Dry the vehicle with a chamois, squeegee, a large microfiber towel, or a combination of these. Then blow out the seams and crevices with compressed air (not greater than 60 psi, please). The vehicle is now ready for further exterior detailing.

A standard prep wash on a four-door sedan should take one technician about 30 minutes to complete, from first rinse to final dry.


The prep wash should be distinguished from the “full service wash.” A full service wash is just that: a car wash without any surface contamination removal, paint correction, or waxing. Many of the stronger chemicals used in the prep wash will not be used for a full service wash because these stronger chemicals can strip away the protective chemicals (like waxes and sealants) that may be on the vehicle.

Instead, use a car wash shampoo that contains “wax.” This will give the car a few days of protection as well as adding to the gloss. Although using “car wash shampoo with wax” is not a substitute for the multi-month protection offered by standard waxing procedures, it does tend to leave a better look than straight car shampoo.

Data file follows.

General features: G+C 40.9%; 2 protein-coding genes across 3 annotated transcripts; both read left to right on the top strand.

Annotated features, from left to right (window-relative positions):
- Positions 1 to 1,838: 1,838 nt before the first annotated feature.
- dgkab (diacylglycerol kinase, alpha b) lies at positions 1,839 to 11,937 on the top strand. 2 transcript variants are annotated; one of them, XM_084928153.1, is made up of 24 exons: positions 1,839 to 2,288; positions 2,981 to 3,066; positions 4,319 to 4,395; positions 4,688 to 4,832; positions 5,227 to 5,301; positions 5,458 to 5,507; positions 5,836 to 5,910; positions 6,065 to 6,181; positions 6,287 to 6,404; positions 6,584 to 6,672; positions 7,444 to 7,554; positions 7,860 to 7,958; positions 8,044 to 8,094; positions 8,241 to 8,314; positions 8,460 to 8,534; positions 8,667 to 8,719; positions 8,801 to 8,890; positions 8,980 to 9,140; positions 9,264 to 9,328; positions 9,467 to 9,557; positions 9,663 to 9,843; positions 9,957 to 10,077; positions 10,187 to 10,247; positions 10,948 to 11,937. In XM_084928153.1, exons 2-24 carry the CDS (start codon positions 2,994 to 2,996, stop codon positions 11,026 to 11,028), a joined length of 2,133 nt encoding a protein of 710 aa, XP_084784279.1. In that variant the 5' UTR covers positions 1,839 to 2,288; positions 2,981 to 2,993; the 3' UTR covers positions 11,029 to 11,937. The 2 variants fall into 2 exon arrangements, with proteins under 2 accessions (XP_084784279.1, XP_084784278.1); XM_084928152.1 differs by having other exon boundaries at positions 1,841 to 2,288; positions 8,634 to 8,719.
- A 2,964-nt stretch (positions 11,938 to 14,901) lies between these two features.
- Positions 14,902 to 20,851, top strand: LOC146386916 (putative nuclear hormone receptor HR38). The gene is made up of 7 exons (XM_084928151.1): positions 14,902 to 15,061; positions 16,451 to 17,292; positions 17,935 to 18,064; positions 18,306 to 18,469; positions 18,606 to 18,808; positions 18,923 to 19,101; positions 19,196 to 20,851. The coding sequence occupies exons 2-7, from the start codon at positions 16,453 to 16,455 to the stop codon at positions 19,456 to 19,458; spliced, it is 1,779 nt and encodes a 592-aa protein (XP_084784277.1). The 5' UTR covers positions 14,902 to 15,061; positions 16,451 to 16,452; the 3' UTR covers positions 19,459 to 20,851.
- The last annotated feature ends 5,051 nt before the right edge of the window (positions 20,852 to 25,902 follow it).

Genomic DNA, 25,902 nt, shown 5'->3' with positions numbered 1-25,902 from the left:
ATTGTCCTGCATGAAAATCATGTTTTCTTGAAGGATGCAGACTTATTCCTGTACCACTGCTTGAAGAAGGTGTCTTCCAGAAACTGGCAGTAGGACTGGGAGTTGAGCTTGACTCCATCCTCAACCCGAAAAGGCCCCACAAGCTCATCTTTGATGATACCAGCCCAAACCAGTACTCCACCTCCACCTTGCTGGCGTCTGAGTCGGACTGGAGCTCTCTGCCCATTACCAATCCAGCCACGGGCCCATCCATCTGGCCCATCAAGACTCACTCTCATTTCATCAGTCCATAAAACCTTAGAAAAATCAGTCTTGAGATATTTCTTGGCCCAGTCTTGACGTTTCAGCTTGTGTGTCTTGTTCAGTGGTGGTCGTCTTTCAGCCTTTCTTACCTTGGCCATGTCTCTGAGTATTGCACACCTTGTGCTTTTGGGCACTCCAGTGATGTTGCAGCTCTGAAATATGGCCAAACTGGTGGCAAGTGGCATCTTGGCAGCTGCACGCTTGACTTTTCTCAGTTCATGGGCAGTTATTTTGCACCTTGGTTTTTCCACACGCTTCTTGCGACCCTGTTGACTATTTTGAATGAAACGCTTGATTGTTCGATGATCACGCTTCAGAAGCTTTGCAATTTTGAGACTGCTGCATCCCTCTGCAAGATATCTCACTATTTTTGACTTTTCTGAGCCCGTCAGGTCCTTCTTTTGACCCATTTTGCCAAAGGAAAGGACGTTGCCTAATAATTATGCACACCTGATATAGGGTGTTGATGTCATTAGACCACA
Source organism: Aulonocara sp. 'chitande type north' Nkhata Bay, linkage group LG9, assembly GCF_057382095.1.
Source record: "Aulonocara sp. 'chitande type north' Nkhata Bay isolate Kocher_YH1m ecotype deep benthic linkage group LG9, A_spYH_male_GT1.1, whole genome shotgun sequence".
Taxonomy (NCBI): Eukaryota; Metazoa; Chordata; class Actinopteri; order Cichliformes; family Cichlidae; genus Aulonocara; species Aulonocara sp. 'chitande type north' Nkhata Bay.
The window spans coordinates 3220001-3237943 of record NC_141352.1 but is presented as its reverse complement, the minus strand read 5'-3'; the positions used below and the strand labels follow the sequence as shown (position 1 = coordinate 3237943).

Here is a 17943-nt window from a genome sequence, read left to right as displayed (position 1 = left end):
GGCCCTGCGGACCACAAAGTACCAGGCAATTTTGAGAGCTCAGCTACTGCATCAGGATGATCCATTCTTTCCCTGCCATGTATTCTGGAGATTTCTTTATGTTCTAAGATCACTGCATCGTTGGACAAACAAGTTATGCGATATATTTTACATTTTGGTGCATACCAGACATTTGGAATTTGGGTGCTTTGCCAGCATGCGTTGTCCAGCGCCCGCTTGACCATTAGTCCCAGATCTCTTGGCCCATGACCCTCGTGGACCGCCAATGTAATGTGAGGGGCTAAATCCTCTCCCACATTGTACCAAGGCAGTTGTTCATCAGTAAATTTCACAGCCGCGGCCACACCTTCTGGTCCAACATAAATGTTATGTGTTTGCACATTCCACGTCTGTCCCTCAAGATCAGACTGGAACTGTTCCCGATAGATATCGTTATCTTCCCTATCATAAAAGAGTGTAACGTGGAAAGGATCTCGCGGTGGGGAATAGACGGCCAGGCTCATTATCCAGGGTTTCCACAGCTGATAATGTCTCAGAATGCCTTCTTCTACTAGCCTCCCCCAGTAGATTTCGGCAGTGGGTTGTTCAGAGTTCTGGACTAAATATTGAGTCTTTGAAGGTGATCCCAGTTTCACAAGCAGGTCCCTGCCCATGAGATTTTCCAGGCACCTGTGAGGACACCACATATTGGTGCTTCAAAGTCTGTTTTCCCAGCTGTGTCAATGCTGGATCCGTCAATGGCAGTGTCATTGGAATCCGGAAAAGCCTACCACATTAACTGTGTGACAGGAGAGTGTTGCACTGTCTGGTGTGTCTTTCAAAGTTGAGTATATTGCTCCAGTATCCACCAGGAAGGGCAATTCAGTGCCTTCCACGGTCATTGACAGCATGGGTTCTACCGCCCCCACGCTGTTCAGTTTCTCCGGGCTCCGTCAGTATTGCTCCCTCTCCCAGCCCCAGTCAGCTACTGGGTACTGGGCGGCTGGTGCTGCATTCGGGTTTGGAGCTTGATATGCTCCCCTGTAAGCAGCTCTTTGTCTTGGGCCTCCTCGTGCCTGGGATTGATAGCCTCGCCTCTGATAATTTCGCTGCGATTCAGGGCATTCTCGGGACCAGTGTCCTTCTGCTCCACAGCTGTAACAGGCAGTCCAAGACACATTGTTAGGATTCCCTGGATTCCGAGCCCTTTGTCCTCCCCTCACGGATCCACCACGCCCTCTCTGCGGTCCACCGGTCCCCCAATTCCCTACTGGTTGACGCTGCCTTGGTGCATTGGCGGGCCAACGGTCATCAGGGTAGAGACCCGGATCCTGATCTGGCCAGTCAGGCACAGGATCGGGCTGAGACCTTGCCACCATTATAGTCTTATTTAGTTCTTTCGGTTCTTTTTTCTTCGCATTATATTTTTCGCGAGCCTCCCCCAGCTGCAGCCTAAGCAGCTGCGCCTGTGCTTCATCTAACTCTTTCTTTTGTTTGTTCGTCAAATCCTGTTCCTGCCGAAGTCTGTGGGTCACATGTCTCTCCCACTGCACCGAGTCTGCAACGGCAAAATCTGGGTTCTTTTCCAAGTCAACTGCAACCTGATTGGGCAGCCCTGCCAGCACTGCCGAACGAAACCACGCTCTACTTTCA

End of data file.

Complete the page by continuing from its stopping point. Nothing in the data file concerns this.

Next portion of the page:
The prep wash, at first glance, seems like it should be a fairly straightforward process. But as you can see by this discussion, there are actually several issues and variables that make it a complex project. The most important thing to accomplish in regard to the prep wash is to set up standard operating procedures so that it can be accomplished in the shortest amount of time possible with the best result.

Prentice St. Clair is president of Detail in Progress, a San Diego-based automotive reconditioning consulting firm. To contact him, e-mail or call (619) 701-1100.